Fat Lies Part 1

 


BIG FAT LIES   
Part 1 of 12

Here is the first part of your 12-part mini-course, BIG FAT LIES.

In this lesson, you will learn the physiological truth about why very low calorie diets cannot work long term and why they are only quick fixes that lead to eventual weight re-gain…  

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Fat Loss Lie #1: “You have to starve yourself to get a lean body”
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What if we told you that very low calorie diets will actually make you fatter in the long term, and that there’s an almost embarrassingly simple way that you can eat more and still burn more fat?

Yes, it sounds too good to be true, but you’re about to see the science behind it, and we’ve got the real-world results to prove it, so read on.

To get rid of fat, the laws of energy balance and thermodynamics declare that you have to consume fewer calories than you burn. Sorry, there’s no way around it.

There’s no such thing as “calories don’t count.” Run for cover the next time you hear that claim because it’s absolutely false and any scientist will tell you that.

You must have a “calorie deficit” to burn fat off your body. However, the fatal flaw in most popular diet programs is that the calorie deficit is too aggressive or too extreme.

Have you ever been told that to get a lean body you had to eat 1200 calories a day or 1000 calories a day or even less? Did you ever just get FED UP with no results and tell yourself, “That’s it, I’m NOT going to eat ANY thing,” because you were desperate to get the pounds off as fast as possible?

Yeah, sure, it works in the beginning, because there’s a HUGE calorie deficit at first, but there’s also a HUGE irony:

When you cut your calories too far, eventually YOUR BODY ADAPTS.

If you’re a Star Trek fan, it’s kind of like the BORG, where a phaser weapon works against the alien BORG creatures once, but then they adapt, and soon the same phaser blast no longer does anything.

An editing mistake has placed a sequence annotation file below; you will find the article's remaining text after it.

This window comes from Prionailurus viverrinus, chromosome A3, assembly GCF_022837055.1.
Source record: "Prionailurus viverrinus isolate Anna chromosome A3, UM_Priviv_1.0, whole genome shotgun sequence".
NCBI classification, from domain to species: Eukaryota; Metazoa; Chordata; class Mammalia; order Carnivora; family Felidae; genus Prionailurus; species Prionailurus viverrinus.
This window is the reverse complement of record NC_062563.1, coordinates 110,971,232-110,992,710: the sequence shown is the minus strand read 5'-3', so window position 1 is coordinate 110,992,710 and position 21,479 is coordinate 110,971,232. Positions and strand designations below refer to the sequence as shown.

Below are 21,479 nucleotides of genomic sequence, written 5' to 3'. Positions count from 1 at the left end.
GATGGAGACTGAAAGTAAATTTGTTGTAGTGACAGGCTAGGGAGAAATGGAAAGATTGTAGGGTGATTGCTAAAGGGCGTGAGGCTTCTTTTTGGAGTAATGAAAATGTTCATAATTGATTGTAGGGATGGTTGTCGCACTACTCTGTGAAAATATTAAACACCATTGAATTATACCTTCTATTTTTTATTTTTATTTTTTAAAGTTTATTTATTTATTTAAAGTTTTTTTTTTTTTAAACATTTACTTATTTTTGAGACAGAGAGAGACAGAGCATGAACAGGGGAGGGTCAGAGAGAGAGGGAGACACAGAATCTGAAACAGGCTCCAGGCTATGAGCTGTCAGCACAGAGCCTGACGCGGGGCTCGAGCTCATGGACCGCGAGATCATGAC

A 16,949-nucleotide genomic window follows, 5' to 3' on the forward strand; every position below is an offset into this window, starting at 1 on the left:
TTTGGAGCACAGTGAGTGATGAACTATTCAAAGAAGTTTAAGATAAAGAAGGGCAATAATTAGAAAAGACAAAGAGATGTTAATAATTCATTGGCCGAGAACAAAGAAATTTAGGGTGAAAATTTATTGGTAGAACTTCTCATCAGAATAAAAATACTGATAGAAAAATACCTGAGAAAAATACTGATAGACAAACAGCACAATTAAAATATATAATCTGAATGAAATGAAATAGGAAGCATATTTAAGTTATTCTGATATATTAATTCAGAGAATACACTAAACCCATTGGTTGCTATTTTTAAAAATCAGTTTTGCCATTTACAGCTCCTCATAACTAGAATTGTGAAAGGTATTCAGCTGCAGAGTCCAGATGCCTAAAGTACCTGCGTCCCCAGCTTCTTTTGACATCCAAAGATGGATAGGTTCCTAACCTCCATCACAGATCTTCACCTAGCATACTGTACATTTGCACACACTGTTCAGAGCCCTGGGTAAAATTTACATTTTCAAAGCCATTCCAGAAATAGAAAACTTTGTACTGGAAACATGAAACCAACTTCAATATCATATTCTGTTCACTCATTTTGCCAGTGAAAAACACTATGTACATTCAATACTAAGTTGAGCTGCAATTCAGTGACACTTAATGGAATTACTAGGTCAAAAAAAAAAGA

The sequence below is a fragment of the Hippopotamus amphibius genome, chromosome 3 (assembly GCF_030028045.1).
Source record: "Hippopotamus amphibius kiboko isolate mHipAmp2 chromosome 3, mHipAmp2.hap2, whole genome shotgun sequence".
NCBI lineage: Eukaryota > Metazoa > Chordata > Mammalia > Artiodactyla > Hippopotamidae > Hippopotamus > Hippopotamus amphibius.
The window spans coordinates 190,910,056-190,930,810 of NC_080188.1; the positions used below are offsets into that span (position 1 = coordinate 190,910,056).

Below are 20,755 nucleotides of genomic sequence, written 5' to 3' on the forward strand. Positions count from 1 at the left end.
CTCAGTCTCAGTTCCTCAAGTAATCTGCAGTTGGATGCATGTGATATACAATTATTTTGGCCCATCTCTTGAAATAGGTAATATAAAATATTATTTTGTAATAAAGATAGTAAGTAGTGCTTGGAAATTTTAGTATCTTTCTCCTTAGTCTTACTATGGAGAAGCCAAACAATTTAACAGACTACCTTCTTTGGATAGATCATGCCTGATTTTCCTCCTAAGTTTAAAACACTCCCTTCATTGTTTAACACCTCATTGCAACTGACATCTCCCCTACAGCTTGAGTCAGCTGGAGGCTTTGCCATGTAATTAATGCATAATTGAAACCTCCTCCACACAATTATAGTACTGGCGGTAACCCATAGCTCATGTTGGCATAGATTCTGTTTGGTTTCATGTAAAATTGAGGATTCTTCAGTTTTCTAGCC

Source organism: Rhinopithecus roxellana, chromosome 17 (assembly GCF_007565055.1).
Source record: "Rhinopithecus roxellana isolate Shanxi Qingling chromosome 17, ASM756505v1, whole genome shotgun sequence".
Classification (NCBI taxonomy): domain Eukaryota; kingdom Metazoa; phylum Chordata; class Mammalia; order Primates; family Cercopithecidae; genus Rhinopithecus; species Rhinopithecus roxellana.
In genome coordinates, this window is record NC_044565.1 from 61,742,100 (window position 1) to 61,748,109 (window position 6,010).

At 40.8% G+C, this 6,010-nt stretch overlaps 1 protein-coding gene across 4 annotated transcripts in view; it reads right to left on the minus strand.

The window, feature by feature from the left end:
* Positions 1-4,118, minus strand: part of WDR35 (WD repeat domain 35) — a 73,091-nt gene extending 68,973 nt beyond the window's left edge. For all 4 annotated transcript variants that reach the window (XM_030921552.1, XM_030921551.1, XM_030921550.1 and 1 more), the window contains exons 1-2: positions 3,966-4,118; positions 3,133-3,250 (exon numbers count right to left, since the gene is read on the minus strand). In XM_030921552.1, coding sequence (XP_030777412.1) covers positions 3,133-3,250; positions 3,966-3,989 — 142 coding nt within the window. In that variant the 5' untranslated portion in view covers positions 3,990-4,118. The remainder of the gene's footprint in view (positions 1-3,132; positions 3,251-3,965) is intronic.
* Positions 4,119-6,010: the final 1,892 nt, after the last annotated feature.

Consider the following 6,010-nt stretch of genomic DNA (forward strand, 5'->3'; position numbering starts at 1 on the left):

Well, diets are kind of like that, unfortunately?

You “fire” a low calorie diet at your body and it zaps off some weight in the beginning. But then your body figures out what’s going on. Your body doesn’t care that you want to look good in a swimsuit; your body thinks you’re under attack! Your body thinks you’re about to starve to death!

When you fire something extreme at your body (like hardly eating), you trigger a series of “defense mechanisms” collectively known as “the starvation response.”

 

 

 

When you go into this starvation mode, here are some of the consequences:

1. Your body releases fewer fat-releasing and fat-burning enzymes such as hormone sensitive lipase and lipoprotein lipase.

2. Your fat cells release less of the hormone leptin – which is the signal that tells your brain you are well fed and not starving (it’s the “anti-starvation” hormone)

3. Fat burning hormones crash, including your levels of T3 (no, not the latest Arnold terminator movie, T3 is the active form of thyroid hormone, the important “metabolism-regulating hormone” that you’ve probably heard about before).

4. You lose muscle. Muscle is metabolically-active tissue, which means it takes a lot of energy just to keep it. When you’re “starving,” you’re in an “energy crisis”, so excess muscle is the LAST thing you need. Muscle becomes expendable, and your body cannibalizes your own lean tissue.